The last letter in this series is actually a nasal.  To pronounce it, put your tongue in the same position as for k, but allow air to flow through your nose.  This sound may be difficult to do on its own.   Fortunately, in Hindi it will only occur before a k, kh, g, or gh sound:

 

Yo

च (cha) series

The next series of letters of letters, the tongue is placed against the hard palate. These correspond to the "ch" and "j" sounds in English.  As in the previous, series these are distinguished between aspirated (followed by a puff of air) and non-aspirated.

The first letter is च (ca), which is not aspirated, as in cheese:

Yo

 

The next letter is छ (cha), which is like cha but followed by a puff of air, a strong version of church:

 

Yo

Following is the letter ज (ja) as in Jim:

Yo

Next is the letter झ (jha) which is is strongly aspirated version of jar:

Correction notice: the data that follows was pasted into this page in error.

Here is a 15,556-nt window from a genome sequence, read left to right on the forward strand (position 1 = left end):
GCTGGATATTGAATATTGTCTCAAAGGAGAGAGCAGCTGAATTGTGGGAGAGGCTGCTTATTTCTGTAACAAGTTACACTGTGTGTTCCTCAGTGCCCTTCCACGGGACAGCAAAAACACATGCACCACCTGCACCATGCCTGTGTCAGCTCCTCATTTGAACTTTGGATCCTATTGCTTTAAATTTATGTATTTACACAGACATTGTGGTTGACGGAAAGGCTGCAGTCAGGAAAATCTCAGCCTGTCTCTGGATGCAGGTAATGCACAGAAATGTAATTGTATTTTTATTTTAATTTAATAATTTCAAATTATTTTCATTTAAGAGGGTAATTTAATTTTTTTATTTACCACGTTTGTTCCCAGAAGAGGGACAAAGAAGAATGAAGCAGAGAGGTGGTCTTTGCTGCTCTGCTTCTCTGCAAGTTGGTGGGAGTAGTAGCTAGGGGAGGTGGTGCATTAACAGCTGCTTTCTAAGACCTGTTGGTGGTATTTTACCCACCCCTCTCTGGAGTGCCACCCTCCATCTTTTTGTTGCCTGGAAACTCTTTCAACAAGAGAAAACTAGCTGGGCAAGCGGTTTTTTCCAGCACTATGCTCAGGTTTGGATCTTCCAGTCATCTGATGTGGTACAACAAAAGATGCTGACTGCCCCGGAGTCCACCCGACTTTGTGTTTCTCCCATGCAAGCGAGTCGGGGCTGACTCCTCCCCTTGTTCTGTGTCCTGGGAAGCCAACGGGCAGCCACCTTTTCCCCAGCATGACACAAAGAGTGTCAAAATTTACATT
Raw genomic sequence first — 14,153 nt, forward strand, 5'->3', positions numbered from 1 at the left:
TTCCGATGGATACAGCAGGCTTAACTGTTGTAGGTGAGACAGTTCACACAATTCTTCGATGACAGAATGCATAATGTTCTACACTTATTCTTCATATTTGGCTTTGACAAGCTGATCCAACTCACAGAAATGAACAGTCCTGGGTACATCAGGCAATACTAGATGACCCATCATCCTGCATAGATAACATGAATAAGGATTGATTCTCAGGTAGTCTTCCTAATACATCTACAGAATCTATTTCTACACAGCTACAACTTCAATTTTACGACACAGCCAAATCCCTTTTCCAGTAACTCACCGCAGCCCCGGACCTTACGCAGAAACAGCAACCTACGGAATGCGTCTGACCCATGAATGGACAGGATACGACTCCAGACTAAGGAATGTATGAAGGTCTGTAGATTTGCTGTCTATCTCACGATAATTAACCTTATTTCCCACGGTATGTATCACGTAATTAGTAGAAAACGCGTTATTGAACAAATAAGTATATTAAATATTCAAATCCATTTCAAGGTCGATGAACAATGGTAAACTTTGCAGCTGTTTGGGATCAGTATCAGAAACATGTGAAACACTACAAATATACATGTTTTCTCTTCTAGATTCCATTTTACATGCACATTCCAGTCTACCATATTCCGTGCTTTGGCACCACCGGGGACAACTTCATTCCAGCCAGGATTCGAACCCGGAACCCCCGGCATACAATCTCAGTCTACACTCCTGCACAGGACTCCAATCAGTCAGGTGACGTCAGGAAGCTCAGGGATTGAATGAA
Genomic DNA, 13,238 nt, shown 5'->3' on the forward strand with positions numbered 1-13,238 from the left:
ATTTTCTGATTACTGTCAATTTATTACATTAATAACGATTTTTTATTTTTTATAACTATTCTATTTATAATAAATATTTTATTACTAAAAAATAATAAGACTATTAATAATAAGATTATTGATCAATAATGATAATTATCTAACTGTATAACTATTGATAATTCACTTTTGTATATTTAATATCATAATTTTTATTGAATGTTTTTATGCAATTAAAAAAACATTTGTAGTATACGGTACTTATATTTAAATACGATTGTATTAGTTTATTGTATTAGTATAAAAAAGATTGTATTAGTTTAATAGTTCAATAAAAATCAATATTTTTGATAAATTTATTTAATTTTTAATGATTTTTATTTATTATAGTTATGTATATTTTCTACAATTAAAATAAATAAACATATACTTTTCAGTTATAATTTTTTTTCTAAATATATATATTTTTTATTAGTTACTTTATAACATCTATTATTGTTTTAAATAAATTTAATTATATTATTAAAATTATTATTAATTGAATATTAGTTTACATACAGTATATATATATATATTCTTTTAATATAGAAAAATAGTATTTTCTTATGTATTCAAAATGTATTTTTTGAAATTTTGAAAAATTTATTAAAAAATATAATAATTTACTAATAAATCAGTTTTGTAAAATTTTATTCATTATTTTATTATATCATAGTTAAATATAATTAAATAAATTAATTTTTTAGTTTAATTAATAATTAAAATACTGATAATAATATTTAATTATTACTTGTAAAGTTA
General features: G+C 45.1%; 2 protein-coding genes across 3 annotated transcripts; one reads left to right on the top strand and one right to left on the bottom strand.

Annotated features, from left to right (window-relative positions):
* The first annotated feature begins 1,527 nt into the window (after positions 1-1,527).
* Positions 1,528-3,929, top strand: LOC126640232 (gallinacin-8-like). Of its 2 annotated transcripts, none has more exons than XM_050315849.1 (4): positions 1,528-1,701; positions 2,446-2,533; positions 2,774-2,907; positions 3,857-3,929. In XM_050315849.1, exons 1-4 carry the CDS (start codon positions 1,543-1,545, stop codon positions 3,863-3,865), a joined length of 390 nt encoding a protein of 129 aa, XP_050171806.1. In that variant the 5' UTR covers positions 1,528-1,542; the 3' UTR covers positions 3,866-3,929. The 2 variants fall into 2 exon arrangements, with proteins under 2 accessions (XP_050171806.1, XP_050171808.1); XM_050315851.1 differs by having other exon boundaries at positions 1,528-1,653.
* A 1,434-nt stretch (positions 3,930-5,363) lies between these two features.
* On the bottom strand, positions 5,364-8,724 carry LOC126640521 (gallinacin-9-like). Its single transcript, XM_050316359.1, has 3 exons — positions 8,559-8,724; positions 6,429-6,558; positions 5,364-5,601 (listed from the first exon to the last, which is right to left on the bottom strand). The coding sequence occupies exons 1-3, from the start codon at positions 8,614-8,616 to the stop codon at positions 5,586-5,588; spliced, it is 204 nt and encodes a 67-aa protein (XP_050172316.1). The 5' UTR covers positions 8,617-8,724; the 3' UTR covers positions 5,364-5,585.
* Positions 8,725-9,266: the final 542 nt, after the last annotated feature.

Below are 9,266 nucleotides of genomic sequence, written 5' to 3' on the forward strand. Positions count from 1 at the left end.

Yo

The last letter is the nasal ञ (nya), which will only occur in Hindi before ca, cha, ja, or jha:

Yo

ट (ṭ) series

For the next series of letters, the ट (ṭ) series, the tip of the tongue is put on the top of the mouth.  These characters are referred to as retroflex.  They sound like the English "t" but the tongue is up higher in the mouth (in English the tip of the tongue is usually put on the ridge above the top row of teeth).  When transcribing English words into Hindi, this sound is used.  When romanized in scholary works, it is often represented with a dot underneath (ṭ).